Sparring. Everyone has an opinion on sparring, especially those who have never done it. I can’t count how many times I’ve talked to a parent or a prospective student and sparring has come up. People either think it’s the most intense UFC-style thing ever or just a random game that isn’t really relevant to the real world. The truth, of course, is that’s it’s both and yet neither.
I’m a blackbelt, and I’ve been teaching martial arts most of my life. A big part of that is sparring. Sparring is one of the most enjoyable parts of learning the martial arts. Here it is, your skills on display, in a direct match against another person. There are no ties, and you instantly know, instantly, who is the better fighter. There are no doubts. It’s a fantastic learning tool.
That said, the more I teach and the more I practice, the more I realize that one of the most common sparring styles, point sparring, is almost completely useless.
Before I go on, let me define point sparring for those unfamiliar with it. If you train in most styles of martial arts, you will probably spar at some point, and the most common way to do this is point sparring. The idea is quite simple: you want to hit your opponent in a scoring area before they hit you. Do that and you get a point. Get more points and you win. Simple and easy.
In general, this is a light or no-contact event. That is, you are trying to hit without hurting. This is true whether it’s between kids or adults. You want to hit the headgear, not give your partner a concussion. Do that and you get a point and bragging rights and pride and everything that goes with it. If you’re the faster fighter, you must be the better fighter, right? So the logic goes.
There’s more to fighting than just pure speed, but sparring is nonetheless a fantastic learning tool. You can practice blocks alone in the mirror for hours on end, but until someone is trying to punch you in the head, you have no idea whether it works or not, or whether you’re fast enough to stop a strike. When you spar, you instantly learn what you need to improve. That’s the beauty of it.
In addition, sparring is the best teaching of reaction time and distancing. That is, the sense of knowing how close you can stand to someone without getting hit. You develop a sense, a feel for how long your opponent’s arms and how fast he can move them. Perhaps most importantly, sparring reveals how you react under pressure. If someone rushes at you, do you wilt and turn away, or do you stand your ground and fireback? This is incredibly useful to know, because this is exactly how you’ll react in a self-defence situation, and you can train it in advance. That’s huge.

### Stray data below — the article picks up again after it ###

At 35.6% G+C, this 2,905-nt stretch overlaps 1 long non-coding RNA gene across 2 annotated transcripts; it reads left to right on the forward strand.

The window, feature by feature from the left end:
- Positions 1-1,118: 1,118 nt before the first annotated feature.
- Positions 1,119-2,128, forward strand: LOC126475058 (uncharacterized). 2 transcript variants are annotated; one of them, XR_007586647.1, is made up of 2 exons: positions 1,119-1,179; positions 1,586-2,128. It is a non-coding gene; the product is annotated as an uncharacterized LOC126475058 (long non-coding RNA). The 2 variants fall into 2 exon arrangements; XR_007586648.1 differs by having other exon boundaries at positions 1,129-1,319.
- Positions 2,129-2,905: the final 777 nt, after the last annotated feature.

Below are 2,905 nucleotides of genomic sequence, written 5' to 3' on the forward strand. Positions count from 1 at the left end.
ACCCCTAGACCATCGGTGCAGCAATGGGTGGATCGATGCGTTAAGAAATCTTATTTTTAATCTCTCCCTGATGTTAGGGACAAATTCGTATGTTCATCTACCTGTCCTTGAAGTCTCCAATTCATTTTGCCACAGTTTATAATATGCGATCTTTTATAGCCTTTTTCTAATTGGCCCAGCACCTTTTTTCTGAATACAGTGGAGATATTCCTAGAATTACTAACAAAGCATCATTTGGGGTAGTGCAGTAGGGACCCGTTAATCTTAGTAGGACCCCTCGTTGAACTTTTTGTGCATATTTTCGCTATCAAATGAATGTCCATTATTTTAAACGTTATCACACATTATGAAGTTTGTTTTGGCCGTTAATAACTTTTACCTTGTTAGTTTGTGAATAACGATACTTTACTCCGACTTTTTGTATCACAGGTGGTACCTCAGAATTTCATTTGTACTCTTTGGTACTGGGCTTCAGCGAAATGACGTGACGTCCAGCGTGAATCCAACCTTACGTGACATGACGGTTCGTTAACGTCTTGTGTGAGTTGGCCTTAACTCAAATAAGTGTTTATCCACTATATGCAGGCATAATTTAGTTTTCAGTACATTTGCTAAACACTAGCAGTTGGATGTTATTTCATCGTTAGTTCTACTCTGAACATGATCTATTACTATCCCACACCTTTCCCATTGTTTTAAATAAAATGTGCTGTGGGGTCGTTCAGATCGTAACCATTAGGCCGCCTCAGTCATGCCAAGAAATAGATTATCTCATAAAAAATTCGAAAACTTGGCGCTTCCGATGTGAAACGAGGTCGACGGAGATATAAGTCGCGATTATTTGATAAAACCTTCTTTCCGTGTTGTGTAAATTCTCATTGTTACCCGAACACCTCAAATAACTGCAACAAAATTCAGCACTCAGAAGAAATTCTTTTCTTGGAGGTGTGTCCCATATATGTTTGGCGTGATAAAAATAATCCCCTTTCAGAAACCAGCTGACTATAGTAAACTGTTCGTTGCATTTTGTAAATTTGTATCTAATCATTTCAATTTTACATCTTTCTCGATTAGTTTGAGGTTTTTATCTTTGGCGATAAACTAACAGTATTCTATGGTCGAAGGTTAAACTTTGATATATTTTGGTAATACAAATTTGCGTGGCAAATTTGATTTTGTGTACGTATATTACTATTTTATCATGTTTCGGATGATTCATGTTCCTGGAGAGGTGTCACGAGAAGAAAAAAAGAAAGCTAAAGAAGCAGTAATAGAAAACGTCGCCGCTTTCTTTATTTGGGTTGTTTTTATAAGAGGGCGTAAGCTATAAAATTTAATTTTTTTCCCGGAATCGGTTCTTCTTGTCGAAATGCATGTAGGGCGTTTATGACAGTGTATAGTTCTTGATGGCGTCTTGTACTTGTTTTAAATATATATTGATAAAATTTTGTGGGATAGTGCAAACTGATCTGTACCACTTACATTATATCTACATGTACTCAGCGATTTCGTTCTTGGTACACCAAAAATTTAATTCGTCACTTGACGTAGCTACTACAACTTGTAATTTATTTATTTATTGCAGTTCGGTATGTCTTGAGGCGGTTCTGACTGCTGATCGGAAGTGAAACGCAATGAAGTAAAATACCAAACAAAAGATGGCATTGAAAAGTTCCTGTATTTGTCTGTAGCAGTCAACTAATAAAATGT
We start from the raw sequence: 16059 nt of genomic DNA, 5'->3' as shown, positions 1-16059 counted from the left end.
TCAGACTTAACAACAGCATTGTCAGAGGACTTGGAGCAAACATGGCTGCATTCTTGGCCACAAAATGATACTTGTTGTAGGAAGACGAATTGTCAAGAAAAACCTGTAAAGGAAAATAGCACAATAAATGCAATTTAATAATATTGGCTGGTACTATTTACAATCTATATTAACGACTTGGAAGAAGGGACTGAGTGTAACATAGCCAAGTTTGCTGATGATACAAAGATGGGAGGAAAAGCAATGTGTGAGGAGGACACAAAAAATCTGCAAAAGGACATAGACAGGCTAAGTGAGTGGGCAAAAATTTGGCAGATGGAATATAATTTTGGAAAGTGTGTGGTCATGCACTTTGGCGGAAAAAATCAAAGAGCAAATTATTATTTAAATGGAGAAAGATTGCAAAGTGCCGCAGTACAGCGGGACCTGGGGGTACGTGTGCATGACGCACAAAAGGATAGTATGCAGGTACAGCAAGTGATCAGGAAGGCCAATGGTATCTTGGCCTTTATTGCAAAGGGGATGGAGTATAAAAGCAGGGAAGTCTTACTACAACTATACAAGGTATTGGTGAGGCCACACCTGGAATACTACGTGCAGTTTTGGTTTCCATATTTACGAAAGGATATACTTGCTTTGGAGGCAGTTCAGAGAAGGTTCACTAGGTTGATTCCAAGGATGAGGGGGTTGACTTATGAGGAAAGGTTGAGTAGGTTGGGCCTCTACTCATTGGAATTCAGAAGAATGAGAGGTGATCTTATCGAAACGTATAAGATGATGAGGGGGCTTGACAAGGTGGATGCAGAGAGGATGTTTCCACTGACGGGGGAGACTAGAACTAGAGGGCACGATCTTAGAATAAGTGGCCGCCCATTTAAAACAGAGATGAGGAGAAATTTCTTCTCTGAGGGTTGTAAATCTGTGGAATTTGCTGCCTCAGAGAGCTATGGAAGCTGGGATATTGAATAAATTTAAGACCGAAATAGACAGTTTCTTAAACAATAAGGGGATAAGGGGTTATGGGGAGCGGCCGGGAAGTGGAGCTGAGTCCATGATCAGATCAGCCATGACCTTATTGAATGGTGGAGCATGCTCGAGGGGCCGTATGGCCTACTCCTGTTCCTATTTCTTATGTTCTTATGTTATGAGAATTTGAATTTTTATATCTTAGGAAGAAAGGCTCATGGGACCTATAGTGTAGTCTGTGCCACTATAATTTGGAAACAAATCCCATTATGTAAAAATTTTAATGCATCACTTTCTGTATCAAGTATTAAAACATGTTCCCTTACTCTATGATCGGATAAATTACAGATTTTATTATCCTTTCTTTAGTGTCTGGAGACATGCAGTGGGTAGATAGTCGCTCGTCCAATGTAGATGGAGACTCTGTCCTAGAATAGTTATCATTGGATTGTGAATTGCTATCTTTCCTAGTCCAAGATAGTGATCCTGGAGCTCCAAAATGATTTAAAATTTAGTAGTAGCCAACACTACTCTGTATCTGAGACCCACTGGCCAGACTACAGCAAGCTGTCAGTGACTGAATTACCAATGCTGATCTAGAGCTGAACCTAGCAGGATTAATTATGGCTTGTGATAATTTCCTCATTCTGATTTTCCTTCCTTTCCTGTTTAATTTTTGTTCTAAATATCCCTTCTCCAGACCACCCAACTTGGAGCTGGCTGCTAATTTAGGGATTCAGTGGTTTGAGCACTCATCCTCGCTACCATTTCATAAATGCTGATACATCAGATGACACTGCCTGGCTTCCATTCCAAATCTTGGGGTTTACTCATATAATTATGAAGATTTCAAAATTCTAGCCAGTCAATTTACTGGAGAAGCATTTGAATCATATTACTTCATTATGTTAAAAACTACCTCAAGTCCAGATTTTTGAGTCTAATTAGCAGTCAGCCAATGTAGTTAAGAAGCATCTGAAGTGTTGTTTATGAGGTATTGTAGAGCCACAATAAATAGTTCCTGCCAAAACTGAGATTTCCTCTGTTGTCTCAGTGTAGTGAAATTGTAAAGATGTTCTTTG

There are two types of sparring, continuous and point-based. Continuous is pretty obvious: the action is continuous, non-stop, free-flowing. If someone hits you, they can keep hitting you until you get away. This closely resembles a real fight, albeit more controlled. Point sparring is more stop-and-go, with a flurry of activity and then frequent breaks as the judges award various points. It’s often described as the karate equivalent of tag.
Here’s the problem. With tag, things work great if people follow the spirit of the rules. One kid tags another kid, and there’s a small break as that kid catches his breath, maybe dusts himself off and then runs to tag someone else. Here the game works as intended. You always get that one kid, though, that bends the rules. He just stands there, and when you tag him, he immediately tags you back. You tag him, he tags you, and it just goes back and forth, everyone standing around. The game has been ruined.